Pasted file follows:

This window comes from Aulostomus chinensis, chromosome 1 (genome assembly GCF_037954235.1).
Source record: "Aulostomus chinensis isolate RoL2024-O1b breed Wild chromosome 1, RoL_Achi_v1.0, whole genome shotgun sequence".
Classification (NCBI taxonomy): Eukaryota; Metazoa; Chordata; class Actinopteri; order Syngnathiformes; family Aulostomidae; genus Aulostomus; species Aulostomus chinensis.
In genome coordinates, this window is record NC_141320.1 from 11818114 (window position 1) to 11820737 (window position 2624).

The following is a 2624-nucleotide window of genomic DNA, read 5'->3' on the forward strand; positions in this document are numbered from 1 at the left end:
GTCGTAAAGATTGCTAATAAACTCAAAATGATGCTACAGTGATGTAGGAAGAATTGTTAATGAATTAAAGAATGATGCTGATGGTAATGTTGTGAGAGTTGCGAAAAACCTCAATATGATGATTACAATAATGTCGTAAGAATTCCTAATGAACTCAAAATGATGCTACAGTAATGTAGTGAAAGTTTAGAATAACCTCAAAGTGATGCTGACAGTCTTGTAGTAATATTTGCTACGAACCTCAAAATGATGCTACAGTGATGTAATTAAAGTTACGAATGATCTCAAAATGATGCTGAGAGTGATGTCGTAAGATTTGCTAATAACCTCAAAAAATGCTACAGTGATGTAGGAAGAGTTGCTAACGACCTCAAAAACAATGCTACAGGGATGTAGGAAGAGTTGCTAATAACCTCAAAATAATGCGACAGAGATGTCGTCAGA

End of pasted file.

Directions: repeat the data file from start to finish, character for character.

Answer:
This window comes from Aulostomus chinensis, chromosome 1 (genome assembly GCF_037954235.1).
Source record: "Aulostomus chinensis isolate RoL2024-O1b breed Wild chromosome 1, RoL_Achi_v1.0, whole genome shotgun sequence".
Classification (NCBI taxonomy): Eukaryota; Metazoa; Chordata; class Actinopteri; order Syngnathiformes; family Aulostomidae; genus Aulostomus; species Aulostomus chinensis.
In genome coordinates, this window is record NC_141320.1 from 11818114 (window position 1) to 11820737 (window position 2624).

The following is a 2624-nucleotide window of genomic DNA, read 5'->3' on the forward strand; positions in this document are numbered from 1 at the left end:
GTCGTAAAGATTGCTAATAAACTCAAAATGATGCTACAGTGATGTAGGAAGAATTGTTAATGAATTAAAGAATGATGCTGATGGTAATGTTGTGAGAGTTGCGAAAAACCTCAATATGATGATTACAATAATGTCGTAAGAATTCCTAATGAACTCAAAATGATGCTACAGTAATGTAGTGAAAGTTTAGAATAACCTCAAAGTGATGCTGACAGTCTTGTAGTAATATTTGCTACGAACCTCAAAATGATGCTACAGTGATGTAATTAAAGTTACGAATGATCTCAAAATGATGCTGAGAGTGATGTCGTAAGATTTGCTAATAACCTCAAAAAATGCTACAGTGATGTAGGAAGAGTTGCTAACGACCTCAAAAACAATGCTACAGGGATGTAGGAAGAGTTGCTAATAACCTCAAAATAATGCGACAGAGATGTCGTCAGA